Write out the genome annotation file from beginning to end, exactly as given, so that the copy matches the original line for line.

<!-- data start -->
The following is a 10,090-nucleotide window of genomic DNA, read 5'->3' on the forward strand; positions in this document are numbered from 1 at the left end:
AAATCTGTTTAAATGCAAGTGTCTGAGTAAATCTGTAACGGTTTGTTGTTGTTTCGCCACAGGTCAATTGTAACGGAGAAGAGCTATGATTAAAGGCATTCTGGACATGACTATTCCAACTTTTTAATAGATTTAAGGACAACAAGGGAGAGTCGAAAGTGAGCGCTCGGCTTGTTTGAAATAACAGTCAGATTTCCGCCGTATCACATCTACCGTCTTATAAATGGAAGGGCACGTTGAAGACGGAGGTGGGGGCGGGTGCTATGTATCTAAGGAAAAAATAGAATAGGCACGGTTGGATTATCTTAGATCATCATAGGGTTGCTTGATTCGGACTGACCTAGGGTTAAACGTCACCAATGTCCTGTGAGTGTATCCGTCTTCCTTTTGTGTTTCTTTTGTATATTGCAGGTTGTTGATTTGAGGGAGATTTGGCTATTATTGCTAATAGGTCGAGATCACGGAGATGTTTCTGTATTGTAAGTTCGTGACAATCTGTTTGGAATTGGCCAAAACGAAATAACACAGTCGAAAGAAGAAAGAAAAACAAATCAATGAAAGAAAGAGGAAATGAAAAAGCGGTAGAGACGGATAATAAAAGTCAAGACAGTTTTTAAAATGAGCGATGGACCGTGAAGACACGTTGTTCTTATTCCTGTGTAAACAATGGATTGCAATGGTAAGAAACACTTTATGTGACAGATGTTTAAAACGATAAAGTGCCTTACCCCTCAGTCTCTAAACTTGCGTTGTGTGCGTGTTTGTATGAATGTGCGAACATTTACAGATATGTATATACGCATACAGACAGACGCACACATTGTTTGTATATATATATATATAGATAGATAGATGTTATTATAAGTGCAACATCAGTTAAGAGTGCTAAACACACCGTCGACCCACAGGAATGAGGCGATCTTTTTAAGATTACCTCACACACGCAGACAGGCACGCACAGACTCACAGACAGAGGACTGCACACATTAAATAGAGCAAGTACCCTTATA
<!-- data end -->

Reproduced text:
The following is a 10,090-nucleotide window of genomic DNA, read 5'->3' on the forward strand; positions in this document are numbered from 1 at the left end:
AAATCTGTTTAAATGCAAGTGTCTGAGTAAATCTGTAACGGTTTGTTGTTGTTTCGCCACAGGTCAATTGTAACGGAGAAGAGCTATGATTAAAGGCATTCTGGACATGACTATTCCAACTTTTTAATAGATTTAAGGACAACAAGGGAGAGTCGAAAGTGAGCGCTCGGCTTGTTTGAAATAACAGTCAGATTTCCGCCGTATCACATCTACCGTCTTATAAATGGAAGGGCACGTTGAAGACGGAGGTGGGGGCGGGTGCTATGTATCTAAGGAAAAAATAGAATAGGCACGGTTGGATTATCTTAGATCATCATAGGGTTGCTTGATTCGGACTGACCTAGGGTTAAACGTCACCAATGTCCTGTGAGTGTATCCGTCTTCCTTTTGTGTTTCTTTTGTATATTGCAGGTTGTTGATTTGAGGGAGATTTGGCTATTATTGCTAATAGGTCGAGATCACGGAGATGTTTCTGTATTGTAAGTTCGTGACAATCTGTTTGGAATTGGCCAAAACGAAATAACACAGTCGAAAGAAGAAAGAAAAACAAATCAATGAAAGAAAGAGGAAATGAAAAAGCGGTAGAGACGGATAATAAAAGTCAAGACAGTTTTTAAAATGAGCGATGGACCGTGAAGACACGTTGTTCTTATTCCTGTGTAAACAATGGATTGCAATGGTAAGAAACACTTTATGTGACAGATGTTTAAAACGATAAAGTGCCTTACCCCTCAGTCTCTAAACTTGCGTTGTGTGCGTGTTTGTATGAATGTGCGAACATTTACAGATATGTATATACGCATACAGACAGACGCACACATTGTTTGTATATATATATATATAGATAGATAGATGTTATTATAAGTGCAACATCAGTTAAGAGTGCTAAACACACCGTCGACCCACAGGAATGAGGCGATCTTTTTAAGATTACCTCACACACGCAGACAGGCACGCACAGACTCACAGACAGAGGACTGCACACATTAAATAGAGCAAGTACCCTTATA